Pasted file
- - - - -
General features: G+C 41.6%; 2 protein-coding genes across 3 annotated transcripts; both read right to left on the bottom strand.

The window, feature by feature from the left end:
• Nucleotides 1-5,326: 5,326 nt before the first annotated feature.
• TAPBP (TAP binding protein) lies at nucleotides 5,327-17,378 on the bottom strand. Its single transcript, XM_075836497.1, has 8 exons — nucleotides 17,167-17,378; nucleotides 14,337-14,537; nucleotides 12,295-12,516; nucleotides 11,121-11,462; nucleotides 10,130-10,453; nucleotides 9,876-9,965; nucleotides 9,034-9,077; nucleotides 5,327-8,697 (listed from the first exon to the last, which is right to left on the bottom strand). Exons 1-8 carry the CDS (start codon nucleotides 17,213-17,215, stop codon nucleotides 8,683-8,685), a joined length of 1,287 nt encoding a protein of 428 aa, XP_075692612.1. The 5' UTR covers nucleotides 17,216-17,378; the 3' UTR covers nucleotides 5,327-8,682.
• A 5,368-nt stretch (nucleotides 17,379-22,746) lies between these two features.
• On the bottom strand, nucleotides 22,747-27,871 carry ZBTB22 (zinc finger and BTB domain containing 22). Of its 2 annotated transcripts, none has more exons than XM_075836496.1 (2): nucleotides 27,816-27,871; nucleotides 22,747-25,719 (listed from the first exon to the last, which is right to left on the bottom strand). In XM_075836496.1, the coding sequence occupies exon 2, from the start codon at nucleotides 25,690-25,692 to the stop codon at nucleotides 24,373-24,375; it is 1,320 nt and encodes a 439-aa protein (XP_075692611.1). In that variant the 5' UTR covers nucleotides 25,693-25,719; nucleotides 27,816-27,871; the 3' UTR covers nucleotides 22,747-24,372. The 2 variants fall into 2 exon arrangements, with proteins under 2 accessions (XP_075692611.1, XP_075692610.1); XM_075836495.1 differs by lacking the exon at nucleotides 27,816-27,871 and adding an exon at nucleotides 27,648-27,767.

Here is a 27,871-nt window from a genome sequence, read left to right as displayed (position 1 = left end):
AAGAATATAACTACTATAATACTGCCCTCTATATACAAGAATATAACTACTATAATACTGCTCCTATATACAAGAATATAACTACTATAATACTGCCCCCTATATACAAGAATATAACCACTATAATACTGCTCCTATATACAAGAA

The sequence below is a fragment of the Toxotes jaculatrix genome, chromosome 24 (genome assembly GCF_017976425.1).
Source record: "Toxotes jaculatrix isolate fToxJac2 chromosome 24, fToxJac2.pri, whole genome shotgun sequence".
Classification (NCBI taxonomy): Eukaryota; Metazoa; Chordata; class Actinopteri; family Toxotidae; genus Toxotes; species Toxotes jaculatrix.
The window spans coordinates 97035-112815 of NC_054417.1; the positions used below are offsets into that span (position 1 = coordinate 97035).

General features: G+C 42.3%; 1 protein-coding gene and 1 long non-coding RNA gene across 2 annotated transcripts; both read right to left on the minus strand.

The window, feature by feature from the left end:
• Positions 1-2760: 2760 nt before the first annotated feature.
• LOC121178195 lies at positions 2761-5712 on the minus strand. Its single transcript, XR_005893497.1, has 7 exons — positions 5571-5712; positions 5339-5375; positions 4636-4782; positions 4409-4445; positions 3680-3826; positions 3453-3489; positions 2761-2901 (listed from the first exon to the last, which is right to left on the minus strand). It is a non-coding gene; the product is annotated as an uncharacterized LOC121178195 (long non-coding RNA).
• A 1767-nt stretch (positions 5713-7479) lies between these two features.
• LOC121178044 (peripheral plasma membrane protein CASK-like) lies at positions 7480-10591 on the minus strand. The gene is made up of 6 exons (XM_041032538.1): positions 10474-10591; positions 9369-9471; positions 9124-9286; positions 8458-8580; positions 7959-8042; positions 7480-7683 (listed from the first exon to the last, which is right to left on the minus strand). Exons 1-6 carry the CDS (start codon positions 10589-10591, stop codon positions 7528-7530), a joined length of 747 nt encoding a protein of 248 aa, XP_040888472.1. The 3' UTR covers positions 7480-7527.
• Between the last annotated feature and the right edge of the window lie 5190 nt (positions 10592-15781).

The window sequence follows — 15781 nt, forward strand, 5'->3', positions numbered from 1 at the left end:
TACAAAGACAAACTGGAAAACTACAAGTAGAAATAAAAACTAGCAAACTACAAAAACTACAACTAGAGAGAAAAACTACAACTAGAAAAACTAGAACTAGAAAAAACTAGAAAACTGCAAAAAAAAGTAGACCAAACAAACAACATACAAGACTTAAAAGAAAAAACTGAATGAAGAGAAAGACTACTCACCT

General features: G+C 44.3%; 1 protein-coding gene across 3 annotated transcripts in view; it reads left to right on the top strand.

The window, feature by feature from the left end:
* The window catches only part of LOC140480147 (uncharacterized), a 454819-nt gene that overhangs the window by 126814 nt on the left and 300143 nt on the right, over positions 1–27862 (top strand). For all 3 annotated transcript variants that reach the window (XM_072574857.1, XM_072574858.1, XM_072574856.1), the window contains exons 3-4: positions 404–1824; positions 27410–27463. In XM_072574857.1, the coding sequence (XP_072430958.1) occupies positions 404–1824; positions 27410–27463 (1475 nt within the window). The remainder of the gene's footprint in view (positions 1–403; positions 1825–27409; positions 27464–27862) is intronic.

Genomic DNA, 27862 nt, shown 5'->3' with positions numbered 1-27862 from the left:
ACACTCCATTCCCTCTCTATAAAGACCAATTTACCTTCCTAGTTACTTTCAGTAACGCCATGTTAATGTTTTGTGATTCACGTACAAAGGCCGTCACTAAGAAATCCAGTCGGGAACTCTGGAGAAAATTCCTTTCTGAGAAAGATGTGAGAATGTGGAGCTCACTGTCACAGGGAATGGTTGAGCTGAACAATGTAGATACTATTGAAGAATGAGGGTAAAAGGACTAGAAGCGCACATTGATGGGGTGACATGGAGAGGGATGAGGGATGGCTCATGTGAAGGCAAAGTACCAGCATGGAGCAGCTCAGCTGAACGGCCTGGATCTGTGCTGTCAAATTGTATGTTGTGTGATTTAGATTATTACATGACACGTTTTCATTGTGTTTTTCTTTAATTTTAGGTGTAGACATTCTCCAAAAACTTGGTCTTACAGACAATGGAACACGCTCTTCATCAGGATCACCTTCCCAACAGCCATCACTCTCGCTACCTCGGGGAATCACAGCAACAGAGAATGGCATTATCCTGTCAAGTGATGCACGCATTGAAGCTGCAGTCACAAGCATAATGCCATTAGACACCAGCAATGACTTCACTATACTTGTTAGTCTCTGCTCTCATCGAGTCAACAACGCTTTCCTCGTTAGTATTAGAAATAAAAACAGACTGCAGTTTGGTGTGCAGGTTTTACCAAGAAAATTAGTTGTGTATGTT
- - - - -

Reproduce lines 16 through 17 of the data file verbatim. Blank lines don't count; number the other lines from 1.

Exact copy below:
• LOC121178195 lies at positions 2761-5712 on the minus strand. Its single transcript, XR_005893497.1, has 7 exons — positions 5571-5712; positions 5339-5375; positions 4636-4782; positions 4409-4445; positions 3680-3826; positions 3453-3489; positions 2761-2901 (listed from the first exon to the last, which is right to left on the minus strand). It is a non-coding gene; the product is annotated as an uncharacterized LOC121178195 (long non-coding RNA).
• A 1767-nt stretch (positions 5713-7479) lies between these two features.